Lastly, it is my positive and express will, that all my sermons, letters and papers, whatever, which are in a deal box, locked, directed to Dr Forster, and now standing in a little room within my library at Hamp­steed, be burnt without being read by anyone, as soon as may be after my decease. Jo. Duresme.23


      Any life of Butler, as a result, is a brief life. They all read much the same – Gladstone, Spooner, Baker. Bayne’s preface to the 1906 Everyman series Analogy was particularly good. Butler was born in 1692, which means that he knew a social and political equilibrium England had not enjoyed since the fourteenth century. The Authorized Version, rather than the pulpit, came to dominate the Christian con­sciousness in England; “the Bible is our religion, according to the strange phrase, which however has, alas, too true a meaning in fact”24 (I quote Newman). But this influence was offset in Butler’s day by the determination of both the High and the Broad parties to make the Establishment work. T. S. Eliot, who has written most sensitively on Anglican history, catches the spirit of it at its best when he writes that “the writings of Hooker and Andrewes illustrate that determination to stick to essentials, that awareness of the needs of the time, the desire for clarity and precision on matters of importance, and the indifference to matters indifferent”25 which were exactly Butler’s spirit. But exactly why this particular Presbyterian decided, on reaching his majority, to become an. Anglican we cannot pretend to know. The decision rested on deep scholarship – at Samuel Jone’s Academy, where he was from 1711 to 1714, he turned two verses of the Hebrew Bible into Greek every morning. He had made it his business, he wrote Clarke about the, time of his conversion, “ever since I thought myself capable of such sort of. reasoning, to prove to myself the being and attributes of God.” No doubt it was in consequence of this that he found Oxford, 1714-8, “frivolous lectures and unintelligible disputations.”26 But his penetrating correspondence with Clarke concerning the Supreme Being, which belongs to these years, earned him the preachership of the Rolls Chapel the year of his ordination, 1718. Unrewarding financially, this preachership nevertheless provided an unequalled opportunity to handle deep and subtle issues before a sophisticated audience. Hence the Fifteen Sermons on the natural law which he published in 1726, “very abstruse. and difficult” as he said himself in the preface to the second edition, 1729. Editors are no help; one must master the text itself; but personally I have a distinct preference for Bernard’s 1913 edition and think the more recent edition by Dean Matthews, 1949, of no value the moment one leaves the ipsissima verba. Where the issues are eternal, being modern is rather a handicap than an advantage, for the modern mind fails to see that there are eternal issues.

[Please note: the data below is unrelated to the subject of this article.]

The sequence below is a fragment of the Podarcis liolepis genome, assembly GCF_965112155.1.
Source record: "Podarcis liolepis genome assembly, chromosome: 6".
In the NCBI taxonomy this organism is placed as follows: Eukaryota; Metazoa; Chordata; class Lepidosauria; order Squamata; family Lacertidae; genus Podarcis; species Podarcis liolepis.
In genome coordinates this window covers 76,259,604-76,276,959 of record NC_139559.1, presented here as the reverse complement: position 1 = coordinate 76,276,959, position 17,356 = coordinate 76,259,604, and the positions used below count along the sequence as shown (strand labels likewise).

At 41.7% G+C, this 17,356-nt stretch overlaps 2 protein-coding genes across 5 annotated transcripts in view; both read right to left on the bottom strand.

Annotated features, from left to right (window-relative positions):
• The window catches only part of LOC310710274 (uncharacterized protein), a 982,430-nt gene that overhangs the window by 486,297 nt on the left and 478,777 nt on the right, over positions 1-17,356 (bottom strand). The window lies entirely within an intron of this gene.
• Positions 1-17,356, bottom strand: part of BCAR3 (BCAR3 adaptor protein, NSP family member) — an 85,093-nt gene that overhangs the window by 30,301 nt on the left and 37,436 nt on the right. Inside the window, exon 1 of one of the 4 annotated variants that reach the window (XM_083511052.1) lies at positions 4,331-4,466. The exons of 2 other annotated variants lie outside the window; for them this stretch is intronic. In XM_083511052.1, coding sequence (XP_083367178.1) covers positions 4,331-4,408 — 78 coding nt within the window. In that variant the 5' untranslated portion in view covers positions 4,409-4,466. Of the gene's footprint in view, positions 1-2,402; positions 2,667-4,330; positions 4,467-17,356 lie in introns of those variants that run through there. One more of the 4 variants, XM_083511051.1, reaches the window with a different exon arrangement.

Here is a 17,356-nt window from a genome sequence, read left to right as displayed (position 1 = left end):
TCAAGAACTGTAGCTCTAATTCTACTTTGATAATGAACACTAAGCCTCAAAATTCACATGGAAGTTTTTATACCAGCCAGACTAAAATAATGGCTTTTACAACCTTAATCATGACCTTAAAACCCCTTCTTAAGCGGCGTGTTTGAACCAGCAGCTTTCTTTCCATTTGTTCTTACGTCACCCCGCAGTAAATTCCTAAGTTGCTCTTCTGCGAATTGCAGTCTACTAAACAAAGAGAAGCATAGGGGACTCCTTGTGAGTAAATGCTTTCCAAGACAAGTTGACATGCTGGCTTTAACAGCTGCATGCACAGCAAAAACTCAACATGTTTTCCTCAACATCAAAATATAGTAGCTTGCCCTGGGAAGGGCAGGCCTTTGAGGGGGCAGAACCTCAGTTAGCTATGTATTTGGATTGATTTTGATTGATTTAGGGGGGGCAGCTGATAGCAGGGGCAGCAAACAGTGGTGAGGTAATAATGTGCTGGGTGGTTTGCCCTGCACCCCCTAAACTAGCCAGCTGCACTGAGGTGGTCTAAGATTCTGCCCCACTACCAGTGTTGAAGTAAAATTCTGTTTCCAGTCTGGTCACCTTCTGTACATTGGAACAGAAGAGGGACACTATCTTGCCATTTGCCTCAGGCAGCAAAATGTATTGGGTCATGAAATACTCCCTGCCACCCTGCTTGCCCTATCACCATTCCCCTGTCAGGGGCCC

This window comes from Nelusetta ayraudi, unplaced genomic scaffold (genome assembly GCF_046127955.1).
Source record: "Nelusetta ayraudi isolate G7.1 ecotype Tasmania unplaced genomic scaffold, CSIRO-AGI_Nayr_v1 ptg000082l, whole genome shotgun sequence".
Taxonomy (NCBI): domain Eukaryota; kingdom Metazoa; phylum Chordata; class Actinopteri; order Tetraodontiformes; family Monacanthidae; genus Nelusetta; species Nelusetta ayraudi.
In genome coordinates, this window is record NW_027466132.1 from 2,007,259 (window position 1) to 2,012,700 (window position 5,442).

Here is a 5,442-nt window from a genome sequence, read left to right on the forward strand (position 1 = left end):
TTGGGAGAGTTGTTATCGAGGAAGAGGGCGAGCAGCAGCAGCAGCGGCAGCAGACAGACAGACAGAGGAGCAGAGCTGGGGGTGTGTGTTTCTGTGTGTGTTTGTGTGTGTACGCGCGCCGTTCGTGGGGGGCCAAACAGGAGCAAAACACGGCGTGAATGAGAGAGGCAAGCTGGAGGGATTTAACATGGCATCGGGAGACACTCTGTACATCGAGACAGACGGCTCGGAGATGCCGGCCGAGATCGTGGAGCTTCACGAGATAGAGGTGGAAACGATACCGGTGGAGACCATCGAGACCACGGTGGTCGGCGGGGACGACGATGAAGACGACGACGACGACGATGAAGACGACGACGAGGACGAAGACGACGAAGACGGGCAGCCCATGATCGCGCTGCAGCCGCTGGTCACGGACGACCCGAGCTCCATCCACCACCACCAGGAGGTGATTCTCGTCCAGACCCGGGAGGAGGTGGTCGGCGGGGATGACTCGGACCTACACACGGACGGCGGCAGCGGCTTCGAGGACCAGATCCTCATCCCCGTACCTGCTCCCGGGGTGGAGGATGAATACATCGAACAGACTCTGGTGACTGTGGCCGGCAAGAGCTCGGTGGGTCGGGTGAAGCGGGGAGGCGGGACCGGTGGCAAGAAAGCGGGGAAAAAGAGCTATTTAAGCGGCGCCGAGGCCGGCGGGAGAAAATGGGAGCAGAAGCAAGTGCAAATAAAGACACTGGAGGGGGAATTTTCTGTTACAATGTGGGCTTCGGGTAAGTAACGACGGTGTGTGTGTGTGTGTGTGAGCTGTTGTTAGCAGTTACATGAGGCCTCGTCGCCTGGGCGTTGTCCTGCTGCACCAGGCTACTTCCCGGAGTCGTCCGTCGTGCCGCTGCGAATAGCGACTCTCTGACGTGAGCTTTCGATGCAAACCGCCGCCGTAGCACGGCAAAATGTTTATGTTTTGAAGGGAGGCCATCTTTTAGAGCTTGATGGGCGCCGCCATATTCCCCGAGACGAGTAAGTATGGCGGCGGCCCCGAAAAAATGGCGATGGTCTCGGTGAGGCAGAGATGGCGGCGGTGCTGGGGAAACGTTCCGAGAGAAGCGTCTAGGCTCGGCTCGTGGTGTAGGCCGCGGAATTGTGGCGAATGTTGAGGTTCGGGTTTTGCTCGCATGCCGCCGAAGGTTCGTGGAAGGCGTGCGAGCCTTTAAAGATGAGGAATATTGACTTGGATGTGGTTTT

At the wealthy rectory of Stanhope, in the north of England, after 1726, Butler matured the Analogy and published it in 1736. But from 1733 on he was much in London, and indeed at court; he became a close acquaintance of Queen Caroline and her theological circle, which included Berkeley. Owen Chadwick, the best commentator to date on Newman’s Essay on Development, falls short of perfection due to his want of understanding of Butler, but he has preserved a happy anecdote from this phase of Butler’s career: “‘My religion,’ said Sir Robert Walpole to Queen Caroline when she tried to persuade him to read Butler’s Analogy, ‘is fixed: I do not want to change or improve it.’”27 Butler had that disturbing seriousness which leaves nothing uncriticized. The Queen on her death-bed, where Butler attended her, asked the King to promote him. The King therefore, the year following, 1738, offered him the Bishopric of Bristol – “not very suitable either to the condition of my fortune or the circumstances of my preferment; nor, as I should have thought, answerable to the recommendation with which I was honoured,” as Butler noted to Walpole.28 Bristol was a poor diocese.later suppressed. Stanhope’s wealth, however, enabled him to sustain its poverty until in 1740 he resigned Stanhope to become Dean of Saint Paul’s and divide his year between Bristol and London. Butler never married. He spent his money building. Personally I believe the building, no less than the celibacy, to be a point of some philosophical significance; philosophy demands a home; it is an envi­ronment for the whole physical person of man, not for the tongue only. The style of Butler’s building led, during this period of little activity, to charges of popery; his London home had stained-glass windows of the Apostles; but this did not prevent his preferment in 1750 to Durham, which put him at the top of the tree. “The change of station in itself,” he observed with characteristic lack of enthusiasm, “will in no wise answer the trouble of it.”29 As Bishop of Bristol and Dean of Saint Paul’s he had published six more sermons, separately, between 1739 and 1748. His last work was A Charge Delivered to the Clergy at the Visitation of Durham in 1751. “We should,” he wrote there of current unbelief, “study what Saint James, with wonderful elegance and expressiveness, calls ‘meekness of wisdom’... especially towards these men.”30 For posterity, then, Butler means a thousand pages of print, distinguished in every line by the awful candour of the meek. Even these, in Gladstone’s edition, I found uncut in the library of a great Canadian theological institution, my own, to wit.